Tuesday 29 September 2020
News ID: 81479
Publish Date: 05 August 2020 - 22:06
TOKYO (Dispatches) -- Thursday marks 75 years since the United States unleashed the world’s first atomic bomb attack on the city of Hiroshima, followed three days later by the second and last on Nagasaki, vaporizing lives, buildings and Japan’s capacity for war.
The U.S. became – and remains  – the only country in the world to detonate a nuclear weapon against a country.
At 8:15 a.m. on Aug. 6 (2315 GMT, Aug. 5) 1945, U.S. B-29 warplane Enola Gay dropped a bomb nicknamed "Little Boy” and obliterated the southwestern city of Hiroshima, killing 140,000 of an estimated population of 350,000, with thousands more dying later of injuries and radiation-related illness.
On Aug. 9, the United States dropped another bomb, dubbed "Fat Man”, about 420 kilometers (261 miles) to the south over Nagasaki, instantly killing more than 75,000 people beneath a mushroom cloud which grew as high as 9,000 meters (30,000 feet).
Three-quarters of a century later, the Trump administration has suspended compliance with the Intermediate-Range Nuclear Forces Treaty, a Reagan administration-era initiative that slashed the number of midrange missiles held by the U.S. and Russia.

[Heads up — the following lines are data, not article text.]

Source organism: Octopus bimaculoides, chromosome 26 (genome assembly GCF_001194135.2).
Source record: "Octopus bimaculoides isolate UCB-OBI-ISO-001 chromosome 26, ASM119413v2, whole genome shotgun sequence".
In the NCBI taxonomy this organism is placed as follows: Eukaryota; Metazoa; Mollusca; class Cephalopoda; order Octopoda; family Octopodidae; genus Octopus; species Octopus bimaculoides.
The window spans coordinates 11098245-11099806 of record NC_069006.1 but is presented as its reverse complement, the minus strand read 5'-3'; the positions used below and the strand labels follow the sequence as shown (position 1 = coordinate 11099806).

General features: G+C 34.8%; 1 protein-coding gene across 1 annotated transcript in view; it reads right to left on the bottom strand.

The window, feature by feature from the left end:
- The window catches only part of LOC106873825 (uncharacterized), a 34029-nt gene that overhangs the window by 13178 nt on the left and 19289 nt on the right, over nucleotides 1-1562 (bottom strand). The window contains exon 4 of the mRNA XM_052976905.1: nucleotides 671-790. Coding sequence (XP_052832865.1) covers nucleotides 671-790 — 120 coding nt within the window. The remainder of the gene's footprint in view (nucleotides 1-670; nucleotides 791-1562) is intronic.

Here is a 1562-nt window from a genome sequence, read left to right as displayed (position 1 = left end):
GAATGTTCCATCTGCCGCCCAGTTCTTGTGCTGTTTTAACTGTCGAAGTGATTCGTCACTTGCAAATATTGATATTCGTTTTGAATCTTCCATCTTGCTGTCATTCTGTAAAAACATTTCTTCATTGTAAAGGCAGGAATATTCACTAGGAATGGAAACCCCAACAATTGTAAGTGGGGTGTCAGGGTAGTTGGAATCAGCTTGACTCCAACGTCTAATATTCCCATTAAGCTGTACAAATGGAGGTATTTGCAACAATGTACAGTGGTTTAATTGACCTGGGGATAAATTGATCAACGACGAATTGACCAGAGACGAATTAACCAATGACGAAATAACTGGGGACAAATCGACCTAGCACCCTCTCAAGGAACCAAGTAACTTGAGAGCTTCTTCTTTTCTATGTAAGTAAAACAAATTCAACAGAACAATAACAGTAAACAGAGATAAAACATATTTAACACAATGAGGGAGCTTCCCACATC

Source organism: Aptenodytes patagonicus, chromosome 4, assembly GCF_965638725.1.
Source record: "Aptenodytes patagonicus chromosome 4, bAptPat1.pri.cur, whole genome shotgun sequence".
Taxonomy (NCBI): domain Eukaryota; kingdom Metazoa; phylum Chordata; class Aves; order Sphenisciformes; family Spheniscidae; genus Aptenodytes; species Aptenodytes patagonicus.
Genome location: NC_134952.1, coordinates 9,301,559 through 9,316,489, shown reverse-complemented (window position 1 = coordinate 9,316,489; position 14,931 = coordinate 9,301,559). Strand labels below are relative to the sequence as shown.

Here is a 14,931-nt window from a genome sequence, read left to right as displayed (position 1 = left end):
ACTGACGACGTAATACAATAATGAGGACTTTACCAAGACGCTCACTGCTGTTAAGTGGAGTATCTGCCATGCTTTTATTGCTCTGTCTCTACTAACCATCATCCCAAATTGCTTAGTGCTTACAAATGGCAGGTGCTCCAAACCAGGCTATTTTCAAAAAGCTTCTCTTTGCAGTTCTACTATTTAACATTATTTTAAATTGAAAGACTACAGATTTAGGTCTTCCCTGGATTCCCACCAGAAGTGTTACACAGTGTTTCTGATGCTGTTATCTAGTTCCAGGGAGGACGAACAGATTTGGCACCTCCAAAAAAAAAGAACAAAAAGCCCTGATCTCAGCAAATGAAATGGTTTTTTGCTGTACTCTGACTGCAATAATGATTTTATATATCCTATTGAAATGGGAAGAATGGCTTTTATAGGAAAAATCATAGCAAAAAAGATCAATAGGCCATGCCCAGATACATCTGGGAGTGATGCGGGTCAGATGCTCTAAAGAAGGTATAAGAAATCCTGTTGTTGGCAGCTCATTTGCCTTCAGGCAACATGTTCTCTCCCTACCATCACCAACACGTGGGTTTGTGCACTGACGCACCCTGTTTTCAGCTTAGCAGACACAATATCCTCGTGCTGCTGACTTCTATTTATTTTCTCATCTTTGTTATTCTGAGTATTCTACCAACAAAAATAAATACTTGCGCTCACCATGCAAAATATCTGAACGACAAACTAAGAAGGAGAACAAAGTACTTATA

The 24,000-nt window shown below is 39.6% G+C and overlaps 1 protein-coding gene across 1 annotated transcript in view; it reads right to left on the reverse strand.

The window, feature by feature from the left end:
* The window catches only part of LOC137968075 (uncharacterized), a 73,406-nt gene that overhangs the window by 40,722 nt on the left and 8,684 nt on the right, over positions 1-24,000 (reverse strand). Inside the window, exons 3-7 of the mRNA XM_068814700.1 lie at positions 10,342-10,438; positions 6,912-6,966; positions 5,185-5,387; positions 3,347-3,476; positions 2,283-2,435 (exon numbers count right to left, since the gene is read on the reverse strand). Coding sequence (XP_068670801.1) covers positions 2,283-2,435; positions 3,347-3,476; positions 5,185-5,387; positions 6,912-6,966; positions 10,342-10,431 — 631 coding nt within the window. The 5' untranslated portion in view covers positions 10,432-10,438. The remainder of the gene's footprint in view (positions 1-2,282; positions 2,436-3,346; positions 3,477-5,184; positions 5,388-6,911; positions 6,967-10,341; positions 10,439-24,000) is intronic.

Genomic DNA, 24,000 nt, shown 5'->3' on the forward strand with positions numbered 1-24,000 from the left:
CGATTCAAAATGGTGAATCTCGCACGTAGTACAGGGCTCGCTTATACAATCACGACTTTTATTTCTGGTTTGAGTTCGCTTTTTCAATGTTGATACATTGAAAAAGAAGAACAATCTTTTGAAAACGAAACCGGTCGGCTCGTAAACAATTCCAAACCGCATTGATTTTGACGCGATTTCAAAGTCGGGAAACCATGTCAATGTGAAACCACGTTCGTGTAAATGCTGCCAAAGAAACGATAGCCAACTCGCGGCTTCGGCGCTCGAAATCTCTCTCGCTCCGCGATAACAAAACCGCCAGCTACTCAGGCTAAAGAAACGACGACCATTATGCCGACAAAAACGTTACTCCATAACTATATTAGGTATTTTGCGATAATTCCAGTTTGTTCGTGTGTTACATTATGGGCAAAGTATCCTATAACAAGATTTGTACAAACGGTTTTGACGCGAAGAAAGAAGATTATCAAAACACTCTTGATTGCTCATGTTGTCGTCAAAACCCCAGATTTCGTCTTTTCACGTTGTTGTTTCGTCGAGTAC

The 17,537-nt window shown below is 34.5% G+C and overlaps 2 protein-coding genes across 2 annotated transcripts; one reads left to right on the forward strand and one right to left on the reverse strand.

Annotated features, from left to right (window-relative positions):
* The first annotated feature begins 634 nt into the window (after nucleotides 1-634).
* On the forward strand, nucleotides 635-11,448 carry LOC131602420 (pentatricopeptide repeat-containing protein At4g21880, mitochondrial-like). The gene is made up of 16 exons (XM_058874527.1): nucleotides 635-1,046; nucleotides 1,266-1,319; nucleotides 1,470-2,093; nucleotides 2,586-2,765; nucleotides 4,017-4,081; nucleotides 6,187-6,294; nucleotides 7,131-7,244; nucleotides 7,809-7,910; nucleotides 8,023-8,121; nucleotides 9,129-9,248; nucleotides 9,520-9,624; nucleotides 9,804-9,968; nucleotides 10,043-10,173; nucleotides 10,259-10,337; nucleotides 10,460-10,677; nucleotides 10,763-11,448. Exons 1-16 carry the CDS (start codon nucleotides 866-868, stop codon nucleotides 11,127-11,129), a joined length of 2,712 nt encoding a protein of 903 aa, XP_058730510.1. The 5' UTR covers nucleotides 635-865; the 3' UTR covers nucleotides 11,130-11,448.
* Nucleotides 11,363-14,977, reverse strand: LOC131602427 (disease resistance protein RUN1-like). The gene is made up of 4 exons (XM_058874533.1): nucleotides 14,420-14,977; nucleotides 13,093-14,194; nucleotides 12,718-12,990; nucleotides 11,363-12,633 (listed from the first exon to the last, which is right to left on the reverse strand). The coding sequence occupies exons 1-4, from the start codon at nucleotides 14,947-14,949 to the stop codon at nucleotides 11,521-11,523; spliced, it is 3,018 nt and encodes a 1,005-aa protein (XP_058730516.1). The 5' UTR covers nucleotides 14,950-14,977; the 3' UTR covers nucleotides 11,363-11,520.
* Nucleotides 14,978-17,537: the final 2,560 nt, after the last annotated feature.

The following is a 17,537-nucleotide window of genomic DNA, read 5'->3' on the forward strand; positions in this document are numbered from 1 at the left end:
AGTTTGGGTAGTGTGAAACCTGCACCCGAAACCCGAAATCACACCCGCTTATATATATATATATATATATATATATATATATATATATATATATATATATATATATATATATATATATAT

Trump has abandoned the Open Skies Treaty – negotiated by President George H.W. Bush after the collapse of the Soviet Union and designed to be a check on nuclear weapons by allowing surveillance flights over signatories’ territories.
Trump has also signaled he may not renew New START, the last

major U.S.-Russia nuclear arms control treaty, unless China also agrees to be bound by its constraints. Beijing has not committed either way. New START expires in February, just weeks after there’s a new, or renewed, U.S. president in the White House.
Marshall Billingslea, the top U.S. envoy for nuclear negotiations, has confirmed the Trump administration has discussed holding the first nuclear test since 1992.



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